John E. (Jack) Drummer (1935-2013), Hear No Evil, See No Evil, Speak No Evil, c. 1962; oil on tin, cardboard, and wood, 14 1/4 x 34 1/2 overall (14 1/4 x 11 1/2 each); Gift of Ben Perrone, 1994
Jack Drummer at Burchfield Penney in Artvoice
Thursday, March 10, 2016
Some words and ideas that come to mind in confronting Jack Drummer’s industrial sheet rubber artworks at the Burchfield Penney: minimalist, abstract, taciturn, tactile, Zen meditational, Rothko apparitional.
The descriptive labels for the works specify stretched and stitched and often dyed and sometimes painted. Another significant descriptive of the black rubber panel works would be abraded.
In a two-segment work, in one half of which–greenish in hue–the abrasion pattern suggests imbricated foliage, as a kind of wallpaper background behind or beneath the surface coloring. (But what is surface, what is background? Ambivalence as to surface and depth is part of the mystery of Drummer’s artwork. Part of the allure.) In the other segment, the other half of the work–basically pink in hue, fading to greenish in some border areas–the same pattern more or less, but harder to see, harder to read as foliage or anything identifiable else. More industrial artifact than nature evocative.
Another work in two segments reads as some ancient deteriorated to the point of illegible manuscript–writing as sign but not message–in one segment, something akin but still further deteriorated–illegible even as writing–in the other.
Many of the works are in segments–up to twenty-one in one instance–usually with minimal differences from segment to segment. Differences in tonality. Differences as to dye or paint application, or abrasion treatment. (However all of this is done. How do you dye black rubber?) But brush effects versus Jackson Pollock-reminiscent splotches and spatter.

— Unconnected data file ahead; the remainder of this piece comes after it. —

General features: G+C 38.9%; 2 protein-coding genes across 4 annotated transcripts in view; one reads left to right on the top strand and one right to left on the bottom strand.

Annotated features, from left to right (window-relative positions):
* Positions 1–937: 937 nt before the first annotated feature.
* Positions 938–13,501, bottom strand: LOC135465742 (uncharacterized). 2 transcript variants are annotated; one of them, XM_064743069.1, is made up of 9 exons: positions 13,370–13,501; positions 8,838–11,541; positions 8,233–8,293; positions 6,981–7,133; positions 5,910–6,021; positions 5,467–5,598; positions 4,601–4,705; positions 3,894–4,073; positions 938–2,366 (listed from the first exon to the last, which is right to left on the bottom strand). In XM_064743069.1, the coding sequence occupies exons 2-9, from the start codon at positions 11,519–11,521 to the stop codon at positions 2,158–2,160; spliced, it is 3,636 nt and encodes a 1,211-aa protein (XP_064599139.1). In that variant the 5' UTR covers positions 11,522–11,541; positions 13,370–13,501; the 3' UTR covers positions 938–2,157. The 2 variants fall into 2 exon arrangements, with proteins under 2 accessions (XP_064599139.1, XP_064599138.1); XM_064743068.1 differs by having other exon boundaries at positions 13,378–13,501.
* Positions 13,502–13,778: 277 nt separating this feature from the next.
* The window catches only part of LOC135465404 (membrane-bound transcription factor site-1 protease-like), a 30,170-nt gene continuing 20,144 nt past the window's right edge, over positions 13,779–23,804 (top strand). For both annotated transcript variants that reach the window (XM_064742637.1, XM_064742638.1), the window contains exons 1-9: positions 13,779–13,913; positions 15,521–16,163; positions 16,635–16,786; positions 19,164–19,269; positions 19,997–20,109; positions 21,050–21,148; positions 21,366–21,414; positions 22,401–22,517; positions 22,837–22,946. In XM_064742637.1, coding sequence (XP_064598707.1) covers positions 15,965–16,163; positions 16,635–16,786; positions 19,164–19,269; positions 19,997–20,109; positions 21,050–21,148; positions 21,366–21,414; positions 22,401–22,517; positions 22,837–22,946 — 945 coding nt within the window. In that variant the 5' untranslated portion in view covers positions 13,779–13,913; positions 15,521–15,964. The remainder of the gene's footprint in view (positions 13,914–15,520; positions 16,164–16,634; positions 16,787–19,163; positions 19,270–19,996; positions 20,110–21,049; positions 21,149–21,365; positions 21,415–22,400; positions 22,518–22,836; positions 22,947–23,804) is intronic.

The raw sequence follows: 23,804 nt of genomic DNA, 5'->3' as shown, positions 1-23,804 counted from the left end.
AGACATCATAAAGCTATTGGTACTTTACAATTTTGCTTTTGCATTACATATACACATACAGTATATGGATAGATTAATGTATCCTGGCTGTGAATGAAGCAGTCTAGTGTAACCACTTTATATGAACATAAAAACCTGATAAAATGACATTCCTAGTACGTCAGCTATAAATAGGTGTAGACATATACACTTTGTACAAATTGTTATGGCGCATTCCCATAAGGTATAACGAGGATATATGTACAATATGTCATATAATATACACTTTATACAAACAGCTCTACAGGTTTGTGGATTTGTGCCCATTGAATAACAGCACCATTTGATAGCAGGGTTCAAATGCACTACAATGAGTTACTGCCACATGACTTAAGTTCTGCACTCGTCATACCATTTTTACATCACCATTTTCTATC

A few of the works suggest imagery. Landscape, cityscape. Grid industrial patterns suggest fencing, partitioning, territorial boundaries, turf. But barely suggest. Further suggesting, that wasn’t the artist’s idea at all. Not what he was getting at. If he was getting at any idea at all, more than just the work itself. The strange beauty of stretched and treated industrial black rubber.
The only overt imagery is in two works that are line-pattern-perforated then stitched like a baseball, but with black or white rubber ribbon instead of baseball red thread. Both have a Japoniste quality. Zen quality. One is black on black in a pattern that looks random at first glance but after half a minute or so resolves into a lotus flower. In the other, the stitching ribbon is sometimes black, sometimes white, in regular irregular patterns that resolve into cherry tree branches and blossoms.
There is one specifically sculptural work amid the wall-hangings. Black, squat, square, a little like a tabletop, about four or five foot long on each side, and just a foot or so high. Composed of pipe, tar, dirt, screen, metal, according to the descriptive label. But tar for the most part–or tar and dirt amalgam–with the other listed materials half buried in the amalgam. (And possibly more such materials completely buried in it.) It’s a little reminiscent of an iconic sculptural work by Robert Rauschenberg of a taxidermied goat in a garbage dump eating tin cans and whatever else might be tasty. Part of the point of the Rauschenberg work is the modern artist as goat. Making art out of everything. It was Jack Drummer’s principle as much as Rauschenberg’s. Art from whatever’s available, whatever’s lying around. Pipes, dirt, tar, industrial scrap, black rubber.
The work on show is heavy on the rubber. A few works in the entrance to the exhibit–in addition to the sole sculpture–better illustrate the omnivore principle. But the point of the exhibit is more than that you make art from everything. The point is that you make it sublime.
The Jack Drummer exhibit continues through June 12.
More at www.artvoice.com